Ms. Kate Walters is our Director of Learning Support Services and joined the faculty in 2020. She holds a degree in Psychology from the University of North Carolina at Asheville and an advanced Orton-Gillingham certification from the Key Learning Center in Asheville.
What made you choose to work at Rabun Gap?
I was intrigued to see the incredible global diversity of the Upper School student body and the opportunity to surround myself and my family with students and faculty from around the world.
What did you do before coming to Rabun Gap?
I worked as a learning specialist for 15 years and focused on students with language-based learning differences. I also worked for several years as a documentary photographer.
What makes Rabun Gap special to you?
I have found that students and teachers here have a deep appreciation for being members of this community and this means that everyone invests more of themselves into their education, friendships, and activities.
What do you like most about working with our students?
Meeting students from countries that I’ve only read about brings the world to life in new and tangible ways. I love hearing multiple languages spoken in the classrooms, stages, athletic fields, or dorms. It’s encouraging to see students go out of their way to help and support one another and to be receptive to new ideas.
Why did you decide to become a teacher?
I was born at a boarding school and teaching seems to be in my genes. My parents and my husband’s parents are lifelong educators and from a young age, I saw their joy and fulfillment in supporting others. I started tutoring while I attended college and once I saw content “click” in new ways for my students, I discovered a passion for nurturing those innate gifts and abilities. Supporting students who struggle with reading and writing is especially fulfilling as this allows them to interact with the world in vital ways on a daily basis.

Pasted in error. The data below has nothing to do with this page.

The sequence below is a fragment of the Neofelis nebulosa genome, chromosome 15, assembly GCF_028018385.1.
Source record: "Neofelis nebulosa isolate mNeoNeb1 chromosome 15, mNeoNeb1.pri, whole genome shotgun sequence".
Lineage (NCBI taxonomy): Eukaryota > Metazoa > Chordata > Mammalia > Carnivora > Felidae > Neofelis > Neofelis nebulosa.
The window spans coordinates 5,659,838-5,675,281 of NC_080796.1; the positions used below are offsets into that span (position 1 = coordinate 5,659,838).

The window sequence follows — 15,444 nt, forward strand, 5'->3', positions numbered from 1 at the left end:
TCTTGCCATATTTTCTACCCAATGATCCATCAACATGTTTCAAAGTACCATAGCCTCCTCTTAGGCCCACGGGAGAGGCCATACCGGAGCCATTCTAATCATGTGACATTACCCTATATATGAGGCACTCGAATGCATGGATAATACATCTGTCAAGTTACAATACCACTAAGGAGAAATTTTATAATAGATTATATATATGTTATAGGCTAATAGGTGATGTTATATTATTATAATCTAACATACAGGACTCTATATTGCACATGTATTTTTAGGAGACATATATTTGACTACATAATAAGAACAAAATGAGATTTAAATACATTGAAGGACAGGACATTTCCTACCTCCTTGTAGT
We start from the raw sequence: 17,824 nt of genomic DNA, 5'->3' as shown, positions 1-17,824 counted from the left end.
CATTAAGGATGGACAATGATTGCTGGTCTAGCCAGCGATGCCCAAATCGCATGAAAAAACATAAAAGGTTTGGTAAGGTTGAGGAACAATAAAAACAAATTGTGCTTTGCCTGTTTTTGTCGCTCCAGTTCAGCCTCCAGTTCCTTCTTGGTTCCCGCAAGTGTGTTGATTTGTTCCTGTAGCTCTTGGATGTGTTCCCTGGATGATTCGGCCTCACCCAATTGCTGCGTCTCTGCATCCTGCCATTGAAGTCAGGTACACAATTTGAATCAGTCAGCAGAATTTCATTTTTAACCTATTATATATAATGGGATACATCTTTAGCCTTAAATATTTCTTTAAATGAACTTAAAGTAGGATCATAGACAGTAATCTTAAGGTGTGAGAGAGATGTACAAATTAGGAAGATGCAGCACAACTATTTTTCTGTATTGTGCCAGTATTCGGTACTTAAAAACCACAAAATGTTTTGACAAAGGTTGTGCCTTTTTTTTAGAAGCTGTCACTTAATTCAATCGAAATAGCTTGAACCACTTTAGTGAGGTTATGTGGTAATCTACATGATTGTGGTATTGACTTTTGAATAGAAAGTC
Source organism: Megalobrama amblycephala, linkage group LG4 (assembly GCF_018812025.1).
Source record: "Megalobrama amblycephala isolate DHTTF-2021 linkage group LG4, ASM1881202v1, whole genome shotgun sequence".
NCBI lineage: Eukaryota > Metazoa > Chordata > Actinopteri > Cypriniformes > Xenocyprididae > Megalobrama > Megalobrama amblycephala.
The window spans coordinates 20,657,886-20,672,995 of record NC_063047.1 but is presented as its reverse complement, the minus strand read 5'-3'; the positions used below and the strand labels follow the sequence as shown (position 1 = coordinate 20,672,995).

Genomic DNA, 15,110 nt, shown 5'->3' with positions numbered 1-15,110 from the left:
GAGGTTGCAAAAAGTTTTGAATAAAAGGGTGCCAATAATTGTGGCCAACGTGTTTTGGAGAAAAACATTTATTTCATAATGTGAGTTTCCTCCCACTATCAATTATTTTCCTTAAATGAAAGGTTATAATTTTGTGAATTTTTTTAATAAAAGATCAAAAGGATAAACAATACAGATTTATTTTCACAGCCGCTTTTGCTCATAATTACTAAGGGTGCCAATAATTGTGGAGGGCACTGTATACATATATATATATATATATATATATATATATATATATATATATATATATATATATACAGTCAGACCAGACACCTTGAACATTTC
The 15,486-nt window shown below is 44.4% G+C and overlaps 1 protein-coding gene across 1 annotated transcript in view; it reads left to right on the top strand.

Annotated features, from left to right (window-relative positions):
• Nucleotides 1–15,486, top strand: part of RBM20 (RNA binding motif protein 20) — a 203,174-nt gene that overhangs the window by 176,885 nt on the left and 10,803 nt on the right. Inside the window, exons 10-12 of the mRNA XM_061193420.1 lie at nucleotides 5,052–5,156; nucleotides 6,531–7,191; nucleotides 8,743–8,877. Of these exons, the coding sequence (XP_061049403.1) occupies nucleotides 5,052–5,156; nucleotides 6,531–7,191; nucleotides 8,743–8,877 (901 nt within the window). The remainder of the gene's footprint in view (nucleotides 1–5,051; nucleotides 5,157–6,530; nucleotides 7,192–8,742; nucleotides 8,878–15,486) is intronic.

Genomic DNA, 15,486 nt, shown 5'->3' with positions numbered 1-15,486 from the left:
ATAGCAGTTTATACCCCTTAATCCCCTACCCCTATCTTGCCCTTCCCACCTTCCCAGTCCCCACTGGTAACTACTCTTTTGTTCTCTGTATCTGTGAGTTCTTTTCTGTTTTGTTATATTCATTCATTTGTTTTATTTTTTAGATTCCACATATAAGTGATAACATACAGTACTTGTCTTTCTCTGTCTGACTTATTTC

What is your teaching philosophy?
I believe that all students are capable of growth when they feel safe and valued within a trusting learning community. Carving out intentional time for metacognition allows students to process, retain, and appreciate new information and the active process of learning.
What is it like working at the same school that your children attend?
I’m so grateful to know and work alongside my children’s excellent teachers. I love walking to school with them and hearing their stories from the day. It is also a unique gift to know so many of their friends in different school settings. I believe they have a deeper appreciation for the energy their teachers pour into this community as well.
What were you like in high school?
I was incredibly introverted and quiet in the classroom but enjoyed singing in our high school band. I loved being behind the lens as a photographer for our yearbook and journalism class.
What is your favorite memory from the time you have worked here so far?
I loved joining Mrs. Buice as a leader of the Outdoor Program last spring. One afternoon during a hike around campus, several students paused on the trail for a water break and started sharing appreciation for nature and one another. I was grateful for the intentional moment to soak in the beauty of these mountains and to listen to the gratitude these students hold for these opportunities too.
What’s the most interesting thing about you that we wouldn’t learn from your resume alone?
I love music and can play nearly any song on the piano by ear (and I wish that I could learn to read sheet music).